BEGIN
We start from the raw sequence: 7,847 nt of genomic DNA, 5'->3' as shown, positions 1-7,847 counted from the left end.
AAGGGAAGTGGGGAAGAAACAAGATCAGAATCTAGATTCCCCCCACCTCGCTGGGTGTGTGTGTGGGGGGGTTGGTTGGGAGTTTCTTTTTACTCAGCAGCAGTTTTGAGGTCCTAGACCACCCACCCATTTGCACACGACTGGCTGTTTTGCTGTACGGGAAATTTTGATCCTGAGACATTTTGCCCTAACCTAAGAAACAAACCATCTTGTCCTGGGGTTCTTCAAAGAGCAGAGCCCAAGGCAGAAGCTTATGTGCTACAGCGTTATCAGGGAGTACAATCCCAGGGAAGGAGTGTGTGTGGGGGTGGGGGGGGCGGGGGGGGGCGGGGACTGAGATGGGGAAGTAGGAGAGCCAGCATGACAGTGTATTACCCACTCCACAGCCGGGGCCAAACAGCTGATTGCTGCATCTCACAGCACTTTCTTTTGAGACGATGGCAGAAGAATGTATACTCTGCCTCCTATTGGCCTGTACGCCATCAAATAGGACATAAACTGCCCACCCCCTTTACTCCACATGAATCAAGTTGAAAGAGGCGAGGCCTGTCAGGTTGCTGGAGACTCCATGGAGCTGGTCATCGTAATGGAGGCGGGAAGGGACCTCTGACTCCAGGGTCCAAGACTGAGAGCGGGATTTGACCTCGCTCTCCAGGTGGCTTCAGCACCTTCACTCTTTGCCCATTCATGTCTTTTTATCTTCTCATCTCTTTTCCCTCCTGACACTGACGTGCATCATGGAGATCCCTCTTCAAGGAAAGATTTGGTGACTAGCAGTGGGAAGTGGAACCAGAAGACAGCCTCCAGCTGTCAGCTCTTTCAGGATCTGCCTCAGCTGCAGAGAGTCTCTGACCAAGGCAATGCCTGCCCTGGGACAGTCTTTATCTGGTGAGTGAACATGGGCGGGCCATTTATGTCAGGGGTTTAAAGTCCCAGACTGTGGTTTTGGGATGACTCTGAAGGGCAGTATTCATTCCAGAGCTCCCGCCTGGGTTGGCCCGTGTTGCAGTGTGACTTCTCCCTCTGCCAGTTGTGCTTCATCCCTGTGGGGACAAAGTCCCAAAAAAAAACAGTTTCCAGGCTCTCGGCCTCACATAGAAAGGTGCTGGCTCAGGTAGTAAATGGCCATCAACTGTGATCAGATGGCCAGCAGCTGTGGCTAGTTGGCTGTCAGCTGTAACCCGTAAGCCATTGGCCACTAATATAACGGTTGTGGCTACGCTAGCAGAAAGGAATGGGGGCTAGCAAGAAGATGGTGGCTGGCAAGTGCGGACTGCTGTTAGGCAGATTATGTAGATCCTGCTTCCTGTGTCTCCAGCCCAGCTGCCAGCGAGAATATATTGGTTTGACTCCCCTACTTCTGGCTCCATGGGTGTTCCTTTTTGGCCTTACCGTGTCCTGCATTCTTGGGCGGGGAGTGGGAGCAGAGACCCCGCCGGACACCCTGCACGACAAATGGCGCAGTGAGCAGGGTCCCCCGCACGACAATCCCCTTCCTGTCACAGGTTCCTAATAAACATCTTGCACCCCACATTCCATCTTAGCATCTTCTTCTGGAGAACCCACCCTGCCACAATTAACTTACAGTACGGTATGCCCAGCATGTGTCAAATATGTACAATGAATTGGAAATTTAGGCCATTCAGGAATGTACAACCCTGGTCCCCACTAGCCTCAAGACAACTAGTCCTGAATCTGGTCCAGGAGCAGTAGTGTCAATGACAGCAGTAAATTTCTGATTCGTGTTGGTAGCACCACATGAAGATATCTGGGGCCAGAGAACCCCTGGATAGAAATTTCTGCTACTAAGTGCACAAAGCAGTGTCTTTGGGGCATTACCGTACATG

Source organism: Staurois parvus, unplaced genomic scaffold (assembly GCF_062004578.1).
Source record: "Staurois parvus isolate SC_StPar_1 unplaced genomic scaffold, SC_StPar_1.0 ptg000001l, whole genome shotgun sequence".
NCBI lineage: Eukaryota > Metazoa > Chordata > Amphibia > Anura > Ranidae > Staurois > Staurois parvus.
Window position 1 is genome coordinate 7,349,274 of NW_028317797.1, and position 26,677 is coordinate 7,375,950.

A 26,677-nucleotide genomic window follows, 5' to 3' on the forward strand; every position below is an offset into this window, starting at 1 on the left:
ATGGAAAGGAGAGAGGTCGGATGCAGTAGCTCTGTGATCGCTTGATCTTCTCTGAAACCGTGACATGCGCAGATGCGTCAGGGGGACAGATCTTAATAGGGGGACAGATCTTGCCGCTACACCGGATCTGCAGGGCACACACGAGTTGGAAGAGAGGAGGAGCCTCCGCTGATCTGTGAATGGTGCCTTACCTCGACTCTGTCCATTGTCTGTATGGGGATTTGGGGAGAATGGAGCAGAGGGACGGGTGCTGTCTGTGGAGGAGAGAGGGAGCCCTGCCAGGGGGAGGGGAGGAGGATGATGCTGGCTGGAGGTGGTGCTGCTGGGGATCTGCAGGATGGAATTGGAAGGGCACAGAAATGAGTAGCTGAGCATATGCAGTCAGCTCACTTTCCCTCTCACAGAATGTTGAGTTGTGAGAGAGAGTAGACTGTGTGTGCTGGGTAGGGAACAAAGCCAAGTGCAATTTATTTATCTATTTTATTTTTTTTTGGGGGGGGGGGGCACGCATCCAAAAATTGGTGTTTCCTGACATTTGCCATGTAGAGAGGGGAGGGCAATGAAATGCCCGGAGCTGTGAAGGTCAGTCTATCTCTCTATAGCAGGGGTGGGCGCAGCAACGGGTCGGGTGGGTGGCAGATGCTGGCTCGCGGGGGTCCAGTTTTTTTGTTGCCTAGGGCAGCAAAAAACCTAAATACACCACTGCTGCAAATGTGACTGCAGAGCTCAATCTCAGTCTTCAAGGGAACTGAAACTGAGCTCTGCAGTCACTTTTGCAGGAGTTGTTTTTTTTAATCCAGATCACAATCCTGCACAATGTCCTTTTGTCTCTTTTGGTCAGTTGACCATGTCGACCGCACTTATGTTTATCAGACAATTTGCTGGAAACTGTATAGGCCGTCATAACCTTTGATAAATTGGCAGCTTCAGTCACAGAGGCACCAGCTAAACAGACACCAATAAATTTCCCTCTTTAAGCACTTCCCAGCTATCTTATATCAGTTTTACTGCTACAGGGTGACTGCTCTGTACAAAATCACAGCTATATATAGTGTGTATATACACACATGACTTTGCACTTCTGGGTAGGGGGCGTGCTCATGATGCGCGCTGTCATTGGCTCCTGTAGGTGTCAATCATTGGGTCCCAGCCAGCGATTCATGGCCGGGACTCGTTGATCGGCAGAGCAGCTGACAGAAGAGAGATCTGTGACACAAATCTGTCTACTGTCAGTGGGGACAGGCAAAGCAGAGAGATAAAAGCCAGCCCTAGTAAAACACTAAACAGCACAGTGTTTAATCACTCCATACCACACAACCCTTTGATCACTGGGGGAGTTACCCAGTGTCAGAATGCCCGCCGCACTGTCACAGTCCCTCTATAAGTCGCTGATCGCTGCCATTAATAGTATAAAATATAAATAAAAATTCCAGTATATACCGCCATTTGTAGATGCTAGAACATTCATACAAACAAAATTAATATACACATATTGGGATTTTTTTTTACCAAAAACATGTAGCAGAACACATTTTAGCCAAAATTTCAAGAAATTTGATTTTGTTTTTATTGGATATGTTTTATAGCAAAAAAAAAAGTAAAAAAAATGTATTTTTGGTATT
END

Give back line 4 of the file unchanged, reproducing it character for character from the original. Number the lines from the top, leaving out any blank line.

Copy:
Source record: "Staurois parvus isolate SC_StPar_1 unplaced genomic scaffold, SC_StPar_1.0 ptg000001l, whole genome shotgun sequence".